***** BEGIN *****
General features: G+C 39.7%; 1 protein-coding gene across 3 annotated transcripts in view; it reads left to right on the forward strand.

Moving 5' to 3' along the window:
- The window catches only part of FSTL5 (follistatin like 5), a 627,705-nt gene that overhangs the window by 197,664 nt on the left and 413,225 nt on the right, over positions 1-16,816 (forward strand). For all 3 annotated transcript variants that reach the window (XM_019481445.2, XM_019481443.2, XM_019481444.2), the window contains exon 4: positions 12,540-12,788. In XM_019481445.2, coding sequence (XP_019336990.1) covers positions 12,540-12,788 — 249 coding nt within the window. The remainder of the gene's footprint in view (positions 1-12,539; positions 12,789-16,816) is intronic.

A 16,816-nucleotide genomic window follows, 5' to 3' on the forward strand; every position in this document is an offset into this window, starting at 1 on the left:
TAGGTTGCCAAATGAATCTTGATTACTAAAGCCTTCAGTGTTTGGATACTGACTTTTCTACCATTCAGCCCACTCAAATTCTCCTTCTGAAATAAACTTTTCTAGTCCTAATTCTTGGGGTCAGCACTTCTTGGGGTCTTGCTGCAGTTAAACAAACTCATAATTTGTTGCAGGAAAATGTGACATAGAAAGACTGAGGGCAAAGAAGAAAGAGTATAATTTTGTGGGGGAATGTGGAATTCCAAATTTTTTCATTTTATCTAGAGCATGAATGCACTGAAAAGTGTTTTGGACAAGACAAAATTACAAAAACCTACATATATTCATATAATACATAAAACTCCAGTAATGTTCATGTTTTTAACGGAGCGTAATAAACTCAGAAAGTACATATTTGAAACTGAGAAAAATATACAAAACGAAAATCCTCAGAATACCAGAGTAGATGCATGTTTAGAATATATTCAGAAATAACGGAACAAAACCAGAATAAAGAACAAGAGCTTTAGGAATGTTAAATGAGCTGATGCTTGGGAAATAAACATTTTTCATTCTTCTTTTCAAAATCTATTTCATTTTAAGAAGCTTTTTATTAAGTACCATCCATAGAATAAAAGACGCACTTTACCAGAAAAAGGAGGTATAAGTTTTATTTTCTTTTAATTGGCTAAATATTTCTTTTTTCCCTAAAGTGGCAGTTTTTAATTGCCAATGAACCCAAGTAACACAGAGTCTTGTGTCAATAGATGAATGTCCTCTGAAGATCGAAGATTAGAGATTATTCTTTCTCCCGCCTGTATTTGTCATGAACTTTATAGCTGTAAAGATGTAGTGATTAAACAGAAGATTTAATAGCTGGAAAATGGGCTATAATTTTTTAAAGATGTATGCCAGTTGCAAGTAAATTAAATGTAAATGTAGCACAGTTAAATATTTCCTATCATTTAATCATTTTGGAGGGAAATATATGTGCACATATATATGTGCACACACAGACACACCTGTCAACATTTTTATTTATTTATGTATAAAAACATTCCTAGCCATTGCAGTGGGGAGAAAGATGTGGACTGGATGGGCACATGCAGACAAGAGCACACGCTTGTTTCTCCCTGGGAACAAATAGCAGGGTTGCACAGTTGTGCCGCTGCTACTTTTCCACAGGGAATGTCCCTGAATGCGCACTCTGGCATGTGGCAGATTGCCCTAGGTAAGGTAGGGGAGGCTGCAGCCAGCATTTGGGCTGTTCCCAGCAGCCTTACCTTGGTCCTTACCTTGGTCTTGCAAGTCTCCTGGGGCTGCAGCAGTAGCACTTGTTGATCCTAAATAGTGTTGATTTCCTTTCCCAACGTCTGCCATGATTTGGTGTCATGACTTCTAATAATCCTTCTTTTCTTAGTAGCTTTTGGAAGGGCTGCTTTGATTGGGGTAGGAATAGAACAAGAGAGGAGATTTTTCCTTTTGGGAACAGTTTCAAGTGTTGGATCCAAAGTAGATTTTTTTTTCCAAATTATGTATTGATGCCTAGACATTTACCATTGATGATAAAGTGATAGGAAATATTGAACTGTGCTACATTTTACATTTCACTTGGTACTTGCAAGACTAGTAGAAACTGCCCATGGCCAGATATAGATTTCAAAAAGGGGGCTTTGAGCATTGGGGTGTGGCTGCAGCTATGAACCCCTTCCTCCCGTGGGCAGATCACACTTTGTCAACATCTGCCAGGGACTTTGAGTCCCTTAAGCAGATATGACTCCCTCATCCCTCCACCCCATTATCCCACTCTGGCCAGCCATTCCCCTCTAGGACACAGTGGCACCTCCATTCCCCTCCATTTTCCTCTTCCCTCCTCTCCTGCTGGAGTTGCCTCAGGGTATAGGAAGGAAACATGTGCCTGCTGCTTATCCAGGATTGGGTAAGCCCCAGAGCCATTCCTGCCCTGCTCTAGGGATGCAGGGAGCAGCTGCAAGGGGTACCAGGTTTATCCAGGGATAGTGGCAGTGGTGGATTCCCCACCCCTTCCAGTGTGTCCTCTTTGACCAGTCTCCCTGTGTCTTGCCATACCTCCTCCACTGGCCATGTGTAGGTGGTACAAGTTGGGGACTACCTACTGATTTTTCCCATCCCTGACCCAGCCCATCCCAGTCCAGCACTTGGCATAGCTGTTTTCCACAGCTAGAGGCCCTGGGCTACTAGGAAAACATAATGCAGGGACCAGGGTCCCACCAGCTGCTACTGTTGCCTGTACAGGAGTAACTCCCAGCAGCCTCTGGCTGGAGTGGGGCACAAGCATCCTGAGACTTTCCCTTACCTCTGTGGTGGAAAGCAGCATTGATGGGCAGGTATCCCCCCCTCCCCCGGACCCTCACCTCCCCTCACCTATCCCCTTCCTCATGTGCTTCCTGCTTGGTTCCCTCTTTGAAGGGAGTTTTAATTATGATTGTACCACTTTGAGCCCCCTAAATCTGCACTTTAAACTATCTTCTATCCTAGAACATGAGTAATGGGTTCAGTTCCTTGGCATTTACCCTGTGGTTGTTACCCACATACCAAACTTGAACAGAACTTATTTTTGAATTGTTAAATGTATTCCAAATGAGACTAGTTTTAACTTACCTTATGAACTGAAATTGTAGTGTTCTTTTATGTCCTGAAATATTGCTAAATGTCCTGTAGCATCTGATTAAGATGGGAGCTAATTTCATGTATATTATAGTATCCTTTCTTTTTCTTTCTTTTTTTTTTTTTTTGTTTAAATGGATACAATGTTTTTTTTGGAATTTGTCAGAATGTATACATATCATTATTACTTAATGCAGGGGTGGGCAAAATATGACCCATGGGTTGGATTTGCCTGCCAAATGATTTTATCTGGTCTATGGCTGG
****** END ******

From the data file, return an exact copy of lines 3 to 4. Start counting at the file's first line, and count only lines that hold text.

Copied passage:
- The window catches only part of FSTL5 (follistatin like 5), a 627,705-nt gene that overhangs the window by 197,664 nt on the left and 413,225 nt on the right, over positions 1-16,816 (forward strand). For all 3 annotated transcript variants that reach the window (XM_019481445.2, XM_019481443.2, XM_019481444.2), the window contains exon 4: positions 12,540-12,788. In XM_019481445.2, coding sequence (XP_019336990.1) covers positions 12,540-12,788 — 249 coding nt within the window. The remainder of the gene's footprint in view (positions 1-12,539; positions 12,789-16,816) is intronic.

A 16,816-nucleotide genomic window follows, 5' to 3' on the forward strand; every position in this document is an offset into this window, starting at 1 on the left: